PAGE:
The Department of Justice’s Office of Professional Responsibility has recommended reopening approximately a dozen prisoner-abuse cases for investigation, potentially exposing CIA employees and government contractors such as Blackwater to prosecution for torture. This recommendation comes just before the Department is set to disclose additional details on prisoner abuse gathered from a 2004 CIA inspector general report.
According to the New York Times, the recommendation to review the closed cases centers mainly on allegations of detainee abuse in Iraq and Afghanistan, and represents about half of the cases initially investigated and referred to the Justice Department by the CIA inspector general. Some of the information revealed how CIA officers and contractors carried out mock executions and threatened detainees with guns and power drills. The federal torture statute prohibits threatening a prisoner with imminent death.
The internal ethics investigation focused not only on a series of legal opinions authored by the Bush administration Justice Department that justified the use of torture, but also how those opinions were carried out in the field. In that process ethics investigators found misconduct serious enough to warrant renewed criminal investigations.
Interestingly, the cases referred to for investigation in the ethics investigation do not center on the now well-publicized interrogations and waterboarding of high-level al Qaeda suspects. With the revelations from the Justice Department’s ethics report and further disclosures from the 2004 CIA inspector general report, a new investigation could easily include those torture allegations as well.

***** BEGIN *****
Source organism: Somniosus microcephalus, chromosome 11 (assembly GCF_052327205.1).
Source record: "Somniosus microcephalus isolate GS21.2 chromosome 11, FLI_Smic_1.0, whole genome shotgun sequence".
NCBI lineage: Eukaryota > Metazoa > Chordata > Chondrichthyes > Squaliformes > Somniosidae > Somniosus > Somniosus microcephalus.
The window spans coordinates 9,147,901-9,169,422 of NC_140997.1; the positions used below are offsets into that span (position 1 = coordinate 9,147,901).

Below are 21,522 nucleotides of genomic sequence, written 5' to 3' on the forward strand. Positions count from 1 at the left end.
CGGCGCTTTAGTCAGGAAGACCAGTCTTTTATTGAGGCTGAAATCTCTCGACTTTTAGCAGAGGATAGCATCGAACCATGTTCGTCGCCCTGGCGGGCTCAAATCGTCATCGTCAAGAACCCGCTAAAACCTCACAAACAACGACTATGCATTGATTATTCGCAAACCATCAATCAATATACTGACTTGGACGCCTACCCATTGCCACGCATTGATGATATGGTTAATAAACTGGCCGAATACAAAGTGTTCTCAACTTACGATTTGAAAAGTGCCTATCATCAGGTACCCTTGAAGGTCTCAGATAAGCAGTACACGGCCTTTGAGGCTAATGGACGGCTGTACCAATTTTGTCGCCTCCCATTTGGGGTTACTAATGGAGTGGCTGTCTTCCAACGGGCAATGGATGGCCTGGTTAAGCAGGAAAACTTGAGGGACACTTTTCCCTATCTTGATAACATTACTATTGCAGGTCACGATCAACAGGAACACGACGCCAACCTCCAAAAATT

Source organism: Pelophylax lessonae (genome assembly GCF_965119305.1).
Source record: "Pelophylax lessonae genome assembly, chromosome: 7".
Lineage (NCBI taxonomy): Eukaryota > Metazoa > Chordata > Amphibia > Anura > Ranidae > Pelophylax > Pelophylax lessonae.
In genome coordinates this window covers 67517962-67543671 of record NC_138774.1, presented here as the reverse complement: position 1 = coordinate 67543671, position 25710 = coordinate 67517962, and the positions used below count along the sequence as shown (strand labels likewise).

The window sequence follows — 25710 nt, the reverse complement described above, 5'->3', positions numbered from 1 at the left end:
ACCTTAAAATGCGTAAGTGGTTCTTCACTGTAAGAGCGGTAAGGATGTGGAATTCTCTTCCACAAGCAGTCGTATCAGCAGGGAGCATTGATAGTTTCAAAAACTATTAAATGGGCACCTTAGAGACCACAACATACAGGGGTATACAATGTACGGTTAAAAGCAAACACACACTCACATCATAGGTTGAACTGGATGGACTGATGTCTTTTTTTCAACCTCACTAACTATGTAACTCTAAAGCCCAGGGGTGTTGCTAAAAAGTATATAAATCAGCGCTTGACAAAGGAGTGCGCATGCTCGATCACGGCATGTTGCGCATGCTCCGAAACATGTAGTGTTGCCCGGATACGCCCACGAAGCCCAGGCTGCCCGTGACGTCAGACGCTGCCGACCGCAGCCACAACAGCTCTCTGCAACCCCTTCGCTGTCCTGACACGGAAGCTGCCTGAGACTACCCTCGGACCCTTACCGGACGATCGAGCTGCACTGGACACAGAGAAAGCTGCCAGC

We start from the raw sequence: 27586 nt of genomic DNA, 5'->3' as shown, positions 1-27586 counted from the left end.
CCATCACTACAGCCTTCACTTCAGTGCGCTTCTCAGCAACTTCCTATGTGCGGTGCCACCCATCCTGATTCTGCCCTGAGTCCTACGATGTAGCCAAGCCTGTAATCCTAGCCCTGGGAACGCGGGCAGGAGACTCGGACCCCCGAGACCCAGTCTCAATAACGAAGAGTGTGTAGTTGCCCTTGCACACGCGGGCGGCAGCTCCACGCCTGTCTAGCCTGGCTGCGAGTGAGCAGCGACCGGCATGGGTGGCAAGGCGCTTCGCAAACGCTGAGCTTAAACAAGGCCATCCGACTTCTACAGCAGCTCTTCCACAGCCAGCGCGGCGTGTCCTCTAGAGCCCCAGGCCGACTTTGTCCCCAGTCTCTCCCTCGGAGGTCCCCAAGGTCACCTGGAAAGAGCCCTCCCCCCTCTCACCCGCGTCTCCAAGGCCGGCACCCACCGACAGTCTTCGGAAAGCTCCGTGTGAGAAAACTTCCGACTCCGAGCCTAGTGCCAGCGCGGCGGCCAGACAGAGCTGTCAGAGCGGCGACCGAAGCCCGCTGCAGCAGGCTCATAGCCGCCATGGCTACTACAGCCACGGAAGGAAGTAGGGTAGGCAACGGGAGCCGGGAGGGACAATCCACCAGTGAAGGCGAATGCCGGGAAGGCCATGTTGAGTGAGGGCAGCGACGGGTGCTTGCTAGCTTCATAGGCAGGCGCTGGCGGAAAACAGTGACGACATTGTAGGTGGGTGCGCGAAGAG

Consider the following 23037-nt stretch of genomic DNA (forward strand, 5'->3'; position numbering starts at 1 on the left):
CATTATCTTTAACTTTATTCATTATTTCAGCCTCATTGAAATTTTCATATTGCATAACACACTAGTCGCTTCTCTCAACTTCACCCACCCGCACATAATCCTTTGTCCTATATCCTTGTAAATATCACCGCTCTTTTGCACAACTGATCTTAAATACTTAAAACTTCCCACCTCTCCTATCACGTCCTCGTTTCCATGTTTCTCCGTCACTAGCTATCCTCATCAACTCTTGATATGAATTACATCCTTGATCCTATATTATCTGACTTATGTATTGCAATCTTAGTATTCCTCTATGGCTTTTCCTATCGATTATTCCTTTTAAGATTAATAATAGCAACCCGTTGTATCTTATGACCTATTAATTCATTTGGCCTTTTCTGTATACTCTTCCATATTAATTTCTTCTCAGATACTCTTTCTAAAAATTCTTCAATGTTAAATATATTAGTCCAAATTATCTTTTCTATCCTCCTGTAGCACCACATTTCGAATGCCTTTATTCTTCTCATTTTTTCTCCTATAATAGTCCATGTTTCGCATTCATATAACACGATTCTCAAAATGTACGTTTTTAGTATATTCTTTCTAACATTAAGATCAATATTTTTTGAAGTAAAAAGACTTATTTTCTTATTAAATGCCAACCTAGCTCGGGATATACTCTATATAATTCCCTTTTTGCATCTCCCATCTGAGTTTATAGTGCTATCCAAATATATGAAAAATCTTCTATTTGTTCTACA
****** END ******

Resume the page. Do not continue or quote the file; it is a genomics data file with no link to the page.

Attorney General Holder has been candid about his belief that previous Department of Justice investigations of these cases were less than thorough, and there has never been any public explanation as to why the Justice Department has yet to bring charges in at least two dozen abuse cases already referred to federal prosecutors in Virginia. These back-to-back disclosures may accelerate that process. According to the New York Times, former government lawyers acknowledged that some detained died during the interrogation process, but prosecutors had decided that prosecutions would not likely succeed due to mishandled evidence and an inability to locate witnesses and victims. It is unknown at this time just how the ethics report handles these spoliation allegations.
Attorney General Holder has walked this tight rope since his confirmation, although the ethics report and the additional information disclosed in the CIA report certainly makes that rope narrower. At times the Obama administration has appeared to give mixed signals on both proceeding with investigations as well as abandoning the policy and precedent set by the Bush administration. These new morsels of information may explain why.
That’s because what the public is witnessing is the evolution of an investigation, a process rarely exposed to the kind of daylight afforded to the torture issue. With each new revelation it becomes clearer that a prosecutor will be appointed. Bush administration attorneys who developed the torture program have already been recommended for disbarment by their respective state bar associations. There’s growing momentum to impeach Judge Bybee. And now the Department has made the case for possible prosecutions of employees and contractors. Inch by inch, brick by brick, Attorney General Holder is building his case. Let’s just hope that by now it’s not too late and the damage done by the previous administration too great to see justice served.
photo courtesy of takomabibelot via Flickr
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